Council keeps keen eye on worker safety in wake of Roundup cases

Penrith Councillor Robin Cook is keeping an eye on weed management practices
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Penrith City Council will continue to review its weed management techniques amid fears glyphosate chemicals such as Roundup may cause cancer.

Late last month, Councillor Robin Cook requested Council assess its practices and consider trialing alternatives following three successful court cases in America against Bayer, the maker of the popular herbicide.

Most recently, a Californian man who sprayed the product on his property for 26 years, was awarded $US80 million after he claimed years of exposure to the chemical caused his non-Hodgkin’s lymphoma.

While Cr Cook, a nurse by trade, acknowledged Council is “very vigilant” and already adheres to strict safety guidelines, she said “alarm bells” went off when she started reading about the issue.

“Coming from a medical background, preventing disease is a bit of an interest of mine, which is why I think I picked up on it when I started hearing about it,” she said.

“I thought it was worth looking into for the community and also the workers who have to be careful because they’re using it every day.”

Cr Cook said using glyphosate chemicals without completely knowing the long-term effects was a “hell of a risk to take” and hoped Council’s investigation would prompt the public to pause and rethink their use of common household weed killers.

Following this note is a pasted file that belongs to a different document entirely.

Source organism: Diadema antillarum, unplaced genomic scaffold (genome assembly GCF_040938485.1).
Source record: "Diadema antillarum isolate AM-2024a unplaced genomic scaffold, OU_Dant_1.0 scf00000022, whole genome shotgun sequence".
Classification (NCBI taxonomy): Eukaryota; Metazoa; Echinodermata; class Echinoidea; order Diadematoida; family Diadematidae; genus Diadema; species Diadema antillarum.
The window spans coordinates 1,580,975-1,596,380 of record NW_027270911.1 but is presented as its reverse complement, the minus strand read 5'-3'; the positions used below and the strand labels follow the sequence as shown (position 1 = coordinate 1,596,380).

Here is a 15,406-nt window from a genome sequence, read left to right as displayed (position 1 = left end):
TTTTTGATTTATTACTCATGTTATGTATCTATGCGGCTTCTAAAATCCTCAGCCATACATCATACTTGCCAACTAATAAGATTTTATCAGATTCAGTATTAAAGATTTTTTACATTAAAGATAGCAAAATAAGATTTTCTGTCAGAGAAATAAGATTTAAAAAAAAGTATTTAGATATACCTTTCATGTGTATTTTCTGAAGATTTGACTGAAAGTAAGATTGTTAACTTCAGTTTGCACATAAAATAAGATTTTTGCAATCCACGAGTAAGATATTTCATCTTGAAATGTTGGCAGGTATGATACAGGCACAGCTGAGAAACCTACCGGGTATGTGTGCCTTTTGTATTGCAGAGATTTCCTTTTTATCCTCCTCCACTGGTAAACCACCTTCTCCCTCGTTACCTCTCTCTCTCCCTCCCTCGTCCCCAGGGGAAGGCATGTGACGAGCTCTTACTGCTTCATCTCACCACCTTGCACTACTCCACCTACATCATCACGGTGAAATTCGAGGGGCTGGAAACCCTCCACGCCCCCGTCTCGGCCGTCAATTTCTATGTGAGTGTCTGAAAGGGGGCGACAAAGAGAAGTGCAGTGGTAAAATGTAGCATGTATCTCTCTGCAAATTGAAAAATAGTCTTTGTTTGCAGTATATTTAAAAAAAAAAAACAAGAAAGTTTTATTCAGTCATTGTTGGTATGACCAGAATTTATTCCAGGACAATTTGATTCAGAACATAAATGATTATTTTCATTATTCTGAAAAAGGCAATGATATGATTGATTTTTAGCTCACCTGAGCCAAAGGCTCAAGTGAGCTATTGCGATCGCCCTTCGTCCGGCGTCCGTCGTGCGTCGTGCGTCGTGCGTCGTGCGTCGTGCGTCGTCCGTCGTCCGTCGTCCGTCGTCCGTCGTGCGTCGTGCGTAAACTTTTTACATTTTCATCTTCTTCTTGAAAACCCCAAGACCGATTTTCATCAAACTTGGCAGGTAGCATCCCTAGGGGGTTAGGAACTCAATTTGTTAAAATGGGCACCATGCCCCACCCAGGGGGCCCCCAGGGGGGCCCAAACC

“If Council leads the way, saying ‘we’re looking into this and considering alternatives’, then it puts it in the minds of everyday communities as well,” she said.

A Council spokesperson said the health and safety of Council staff is its number one priority, and indicated it would “seek to minimise” its use of the chemical.

“Council’s safety and management controls in place meet or exceed the requirements set by the regulator (Australian Pesticides and Veterinary Medicines Authority) in relation to the use of chemicals (including glyphosate),” he said.

“We will continue to review our weed management techniques and seek to minimise the use of the chemical.”

Last month, 500 outdoor workers at Blacktown City Council walked off the job after refusing to use glyphosate sprays amid safety concerns.

Since then, Blacktown Council announced it will trial a viable alternative, while other Councils have banned the product altogether.

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